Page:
Vision in Texas

Fort Worth Star-Telegram
Sunday, July 25, 2004

The UT System's board of regents is engaging in the kind of outside-the-norm vision that universities should be exhibiting by considering pursing a contract to manage the Los Alamos National Laboratory in New Mexico.

The advantages for the university system's scientists and advanced-degree students should be obvious to all -- even state Rep. Lon Burnam, who protests the idea, based on the lab's work in the nuclear field.

Burnam criticized the possibility after UT System Chancellor Mark Yudof raised the issue at the July 16 regents' meeting.

The lab's mission to "develop and apply science and technology to ensure the safety and reliability of the U.S. nuclear deterrent" is apparently anathema to what the state university system should be doing, in Burnam's estimation.

But the Fort Worth legislator, who is the director of the Dallas Peace Center, is ignoring the second prong of the lab's multifaceted mission: "to reduce the threat of weapons of mass destruction, proliferation and terrorism."

The lab's activities are much broader than just nuclear R&D. For example, a University of California scientist working with collaborators from the University of Cambridge and the World Health Organization has come up with a computer modeling method that maps the evolution of the influenza virus. The University of California currently manages the lab.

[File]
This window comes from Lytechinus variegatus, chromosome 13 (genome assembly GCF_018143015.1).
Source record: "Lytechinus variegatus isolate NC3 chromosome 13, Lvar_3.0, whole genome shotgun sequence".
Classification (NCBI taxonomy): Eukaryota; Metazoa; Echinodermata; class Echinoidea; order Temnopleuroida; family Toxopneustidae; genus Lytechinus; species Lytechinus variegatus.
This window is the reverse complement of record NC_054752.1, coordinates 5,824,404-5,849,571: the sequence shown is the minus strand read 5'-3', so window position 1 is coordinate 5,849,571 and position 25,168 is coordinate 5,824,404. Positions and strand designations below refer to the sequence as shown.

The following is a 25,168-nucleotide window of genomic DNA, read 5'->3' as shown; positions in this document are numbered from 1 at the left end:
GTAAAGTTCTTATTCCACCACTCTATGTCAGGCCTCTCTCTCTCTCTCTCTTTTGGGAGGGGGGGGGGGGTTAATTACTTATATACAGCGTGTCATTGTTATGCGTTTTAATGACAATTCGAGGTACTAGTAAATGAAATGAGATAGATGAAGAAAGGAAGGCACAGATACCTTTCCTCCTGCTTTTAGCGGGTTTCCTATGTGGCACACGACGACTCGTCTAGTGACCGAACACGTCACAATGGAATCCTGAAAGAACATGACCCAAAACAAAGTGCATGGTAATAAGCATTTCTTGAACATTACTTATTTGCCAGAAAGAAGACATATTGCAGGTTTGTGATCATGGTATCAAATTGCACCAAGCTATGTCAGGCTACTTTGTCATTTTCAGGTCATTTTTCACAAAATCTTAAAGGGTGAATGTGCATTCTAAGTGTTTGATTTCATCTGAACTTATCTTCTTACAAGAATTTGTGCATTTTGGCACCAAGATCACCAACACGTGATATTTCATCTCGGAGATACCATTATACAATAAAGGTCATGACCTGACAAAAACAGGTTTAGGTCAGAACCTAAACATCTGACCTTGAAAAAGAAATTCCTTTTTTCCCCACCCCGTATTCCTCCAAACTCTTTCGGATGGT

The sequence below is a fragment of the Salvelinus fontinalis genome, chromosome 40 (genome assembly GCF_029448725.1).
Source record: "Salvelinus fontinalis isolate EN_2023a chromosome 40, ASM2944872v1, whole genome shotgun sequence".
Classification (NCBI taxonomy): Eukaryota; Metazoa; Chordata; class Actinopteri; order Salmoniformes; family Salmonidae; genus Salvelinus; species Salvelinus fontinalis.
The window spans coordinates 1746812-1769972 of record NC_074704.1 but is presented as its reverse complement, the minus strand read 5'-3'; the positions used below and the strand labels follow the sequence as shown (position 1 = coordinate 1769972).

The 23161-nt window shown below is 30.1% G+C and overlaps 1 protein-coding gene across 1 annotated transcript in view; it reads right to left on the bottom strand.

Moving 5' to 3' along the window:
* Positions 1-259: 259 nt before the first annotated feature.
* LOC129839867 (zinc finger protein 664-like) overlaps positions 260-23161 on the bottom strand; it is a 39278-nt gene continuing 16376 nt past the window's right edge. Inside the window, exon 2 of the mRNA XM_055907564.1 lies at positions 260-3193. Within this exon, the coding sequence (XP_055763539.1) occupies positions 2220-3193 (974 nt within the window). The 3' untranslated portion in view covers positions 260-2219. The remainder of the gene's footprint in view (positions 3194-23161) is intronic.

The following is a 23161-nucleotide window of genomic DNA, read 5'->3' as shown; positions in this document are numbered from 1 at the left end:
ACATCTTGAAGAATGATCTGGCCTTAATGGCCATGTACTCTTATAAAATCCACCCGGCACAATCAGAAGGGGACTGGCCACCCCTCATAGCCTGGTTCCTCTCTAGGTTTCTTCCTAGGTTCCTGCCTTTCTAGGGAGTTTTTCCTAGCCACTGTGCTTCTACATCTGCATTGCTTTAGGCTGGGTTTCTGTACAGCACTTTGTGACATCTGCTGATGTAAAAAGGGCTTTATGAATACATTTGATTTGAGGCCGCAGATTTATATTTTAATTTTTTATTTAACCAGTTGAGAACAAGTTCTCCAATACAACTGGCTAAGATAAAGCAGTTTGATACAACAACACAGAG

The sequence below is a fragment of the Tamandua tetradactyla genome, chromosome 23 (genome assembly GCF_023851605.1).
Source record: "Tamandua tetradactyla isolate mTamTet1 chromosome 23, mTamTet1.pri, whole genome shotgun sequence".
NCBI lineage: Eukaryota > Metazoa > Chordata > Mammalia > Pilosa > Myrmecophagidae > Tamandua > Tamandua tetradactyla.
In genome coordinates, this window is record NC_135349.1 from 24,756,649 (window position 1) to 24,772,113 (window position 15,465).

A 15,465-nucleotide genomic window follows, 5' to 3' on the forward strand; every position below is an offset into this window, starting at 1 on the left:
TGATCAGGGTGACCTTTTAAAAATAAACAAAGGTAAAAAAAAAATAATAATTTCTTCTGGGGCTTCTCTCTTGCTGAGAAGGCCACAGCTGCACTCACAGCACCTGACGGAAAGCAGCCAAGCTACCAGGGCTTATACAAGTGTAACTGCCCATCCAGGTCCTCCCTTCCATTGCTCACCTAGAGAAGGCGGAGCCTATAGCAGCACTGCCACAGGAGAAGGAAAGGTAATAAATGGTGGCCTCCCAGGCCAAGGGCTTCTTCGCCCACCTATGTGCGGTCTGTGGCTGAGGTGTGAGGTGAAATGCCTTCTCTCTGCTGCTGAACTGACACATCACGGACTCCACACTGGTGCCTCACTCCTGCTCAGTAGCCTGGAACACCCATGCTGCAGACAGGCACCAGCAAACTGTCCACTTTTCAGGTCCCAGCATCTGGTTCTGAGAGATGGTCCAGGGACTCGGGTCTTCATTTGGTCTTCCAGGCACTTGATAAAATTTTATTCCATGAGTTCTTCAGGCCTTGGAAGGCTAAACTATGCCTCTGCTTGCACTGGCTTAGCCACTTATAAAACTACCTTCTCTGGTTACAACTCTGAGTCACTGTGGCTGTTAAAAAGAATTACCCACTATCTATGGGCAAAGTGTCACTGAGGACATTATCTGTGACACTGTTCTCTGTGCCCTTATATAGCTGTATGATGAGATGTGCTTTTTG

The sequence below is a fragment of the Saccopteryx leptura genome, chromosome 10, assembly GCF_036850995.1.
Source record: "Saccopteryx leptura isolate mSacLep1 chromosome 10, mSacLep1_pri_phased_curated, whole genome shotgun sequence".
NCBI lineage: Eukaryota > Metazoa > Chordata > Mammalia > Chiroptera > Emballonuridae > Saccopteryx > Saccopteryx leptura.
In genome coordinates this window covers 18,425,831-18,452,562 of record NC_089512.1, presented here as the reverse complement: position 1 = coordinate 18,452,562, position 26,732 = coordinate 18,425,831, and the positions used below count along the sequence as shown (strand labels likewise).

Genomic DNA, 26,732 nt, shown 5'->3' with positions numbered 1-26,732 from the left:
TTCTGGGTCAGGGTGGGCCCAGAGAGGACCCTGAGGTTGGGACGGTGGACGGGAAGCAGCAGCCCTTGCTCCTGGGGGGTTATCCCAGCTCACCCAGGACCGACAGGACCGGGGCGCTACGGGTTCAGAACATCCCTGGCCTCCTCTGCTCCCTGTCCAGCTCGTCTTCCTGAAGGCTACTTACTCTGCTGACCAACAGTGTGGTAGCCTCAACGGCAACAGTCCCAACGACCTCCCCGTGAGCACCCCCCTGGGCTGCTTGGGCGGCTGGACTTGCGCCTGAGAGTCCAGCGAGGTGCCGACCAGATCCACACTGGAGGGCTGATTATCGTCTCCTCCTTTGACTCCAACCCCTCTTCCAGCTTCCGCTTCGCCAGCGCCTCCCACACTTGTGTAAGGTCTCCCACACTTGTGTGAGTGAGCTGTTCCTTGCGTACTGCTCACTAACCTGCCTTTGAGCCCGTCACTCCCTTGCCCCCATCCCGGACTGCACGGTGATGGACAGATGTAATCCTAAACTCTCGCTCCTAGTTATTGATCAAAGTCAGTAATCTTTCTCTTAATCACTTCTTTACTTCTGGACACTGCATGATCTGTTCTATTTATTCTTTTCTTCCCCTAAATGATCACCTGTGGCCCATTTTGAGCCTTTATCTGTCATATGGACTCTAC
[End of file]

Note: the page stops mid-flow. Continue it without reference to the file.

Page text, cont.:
According to a July 16 news release from the lab -- it's interesting that it came the same day that Burnam was complaining about the lab's work -- this could help medical researchers worldwide develop a better understanding of mutations in influenza and other viruses that allow diseases to dodge the human immune system.

That's just one of many beneficial, non-nuclear projects underway there.

The lab has received unfavorable attention in the past several years because of security lapses; for now, work in classified areas has been halted. Congress ordered that the management contract be placed out for bid.

The University of California, which has been managing the lab since it was established during World War II, is reportedly interested in retaining the contract. Lockheed Martin Corp. also is mulling the possibility.

UT officials are to be commended, not condemned, for their vision.